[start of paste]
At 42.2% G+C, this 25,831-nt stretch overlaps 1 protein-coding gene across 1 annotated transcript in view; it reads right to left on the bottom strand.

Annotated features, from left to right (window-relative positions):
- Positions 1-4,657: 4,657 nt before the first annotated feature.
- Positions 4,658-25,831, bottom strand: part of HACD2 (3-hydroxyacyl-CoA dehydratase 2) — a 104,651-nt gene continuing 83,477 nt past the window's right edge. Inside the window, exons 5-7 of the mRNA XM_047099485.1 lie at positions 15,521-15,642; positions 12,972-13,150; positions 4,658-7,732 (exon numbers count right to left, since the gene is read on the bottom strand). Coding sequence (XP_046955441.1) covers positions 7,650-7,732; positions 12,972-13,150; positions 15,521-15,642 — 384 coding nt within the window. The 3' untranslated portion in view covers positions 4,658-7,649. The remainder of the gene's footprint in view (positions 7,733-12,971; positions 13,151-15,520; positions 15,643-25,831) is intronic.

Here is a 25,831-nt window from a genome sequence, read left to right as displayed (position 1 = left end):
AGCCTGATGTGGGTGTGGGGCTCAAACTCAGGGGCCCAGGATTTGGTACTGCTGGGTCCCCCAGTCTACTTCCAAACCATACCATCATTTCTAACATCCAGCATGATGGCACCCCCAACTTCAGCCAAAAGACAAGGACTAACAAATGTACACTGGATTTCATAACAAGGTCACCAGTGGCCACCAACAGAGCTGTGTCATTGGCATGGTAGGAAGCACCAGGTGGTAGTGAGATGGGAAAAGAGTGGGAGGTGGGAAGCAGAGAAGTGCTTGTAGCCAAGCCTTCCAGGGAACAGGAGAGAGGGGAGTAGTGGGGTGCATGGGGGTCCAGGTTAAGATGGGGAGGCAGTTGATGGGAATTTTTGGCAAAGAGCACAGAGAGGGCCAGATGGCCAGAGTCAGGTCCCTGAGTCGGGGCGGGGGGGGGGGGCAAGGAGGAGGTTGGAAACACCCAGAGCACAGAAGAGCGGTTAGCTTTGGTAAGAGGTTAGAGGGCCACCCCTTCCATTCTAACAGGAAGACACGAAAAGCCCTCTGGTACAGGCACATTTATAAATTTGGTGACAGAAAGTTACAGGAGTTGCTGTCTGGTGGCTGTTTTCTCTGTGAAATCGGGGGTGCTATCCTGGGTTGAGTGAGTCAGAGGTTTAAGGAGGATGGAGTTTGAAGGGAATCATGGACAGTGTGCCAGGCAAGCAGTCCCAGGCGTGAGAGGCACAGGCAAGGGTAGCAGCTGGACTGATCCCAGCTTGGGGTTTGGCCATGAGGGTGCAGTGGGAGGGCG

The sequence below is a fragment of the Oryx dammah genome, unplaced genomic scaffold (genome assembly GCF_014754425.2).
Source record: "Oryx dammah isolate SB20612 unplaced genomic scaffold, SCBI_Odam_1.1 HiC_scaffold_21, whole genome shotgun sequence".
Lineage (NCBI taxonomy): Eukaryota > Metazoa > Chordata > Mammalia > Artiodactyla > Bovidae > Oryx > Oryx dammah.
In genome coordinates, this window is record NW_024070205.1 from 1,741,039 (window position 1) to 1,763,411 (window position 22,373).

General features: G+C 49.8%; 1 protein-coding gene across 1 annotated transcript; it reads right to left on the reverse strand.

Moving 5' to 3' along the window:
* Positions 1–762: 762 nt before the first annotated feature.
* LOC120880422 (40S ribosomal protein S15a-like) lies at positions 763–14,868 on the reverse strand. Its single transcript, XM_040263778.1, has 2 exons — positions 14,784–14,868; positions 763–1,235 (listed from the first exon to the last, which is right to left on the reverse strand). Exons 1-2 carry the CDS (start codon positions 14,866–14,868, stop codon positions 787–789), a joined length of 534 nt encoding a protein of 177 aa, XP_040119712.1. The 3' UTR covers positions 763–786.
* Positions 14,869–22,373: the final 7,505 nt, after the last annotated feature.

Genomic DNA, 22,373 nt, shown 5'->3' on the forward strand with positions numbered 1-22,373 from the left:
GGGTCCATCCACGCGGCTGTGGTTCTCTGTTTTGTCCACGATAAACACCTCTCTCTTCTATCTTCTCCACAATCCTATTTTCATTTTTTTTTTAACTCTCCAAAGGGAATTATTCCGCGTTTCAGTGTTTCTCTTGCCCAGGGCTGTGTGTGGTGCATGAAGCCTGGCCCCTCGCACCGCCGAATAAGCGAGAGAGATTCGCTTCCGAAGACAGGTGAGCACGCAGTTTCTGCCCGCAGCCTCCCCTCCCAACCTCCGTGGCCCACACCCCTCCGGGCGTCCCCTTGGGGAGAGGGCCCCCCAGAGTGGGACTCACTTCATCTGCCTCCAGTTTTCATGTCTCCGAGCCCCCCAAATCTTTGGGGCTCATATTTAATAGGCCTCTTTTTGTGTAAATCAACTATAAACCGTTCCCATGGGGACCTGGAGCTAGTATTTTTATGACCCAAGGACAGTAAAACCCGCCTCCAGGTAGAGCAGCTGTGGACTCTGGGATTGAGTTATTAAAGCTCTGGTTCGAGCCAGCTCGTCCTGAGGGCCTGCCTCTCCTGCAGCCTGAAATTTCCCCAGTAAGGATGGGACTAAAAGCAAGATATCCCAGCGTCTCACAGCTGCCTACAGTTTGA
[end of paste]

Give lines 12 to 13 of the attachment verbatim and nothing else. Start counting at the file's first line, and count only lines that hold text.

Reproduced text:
Moving 5' to 3' along the window:
* Positions 1–762: 762 nt before the first annotated feature.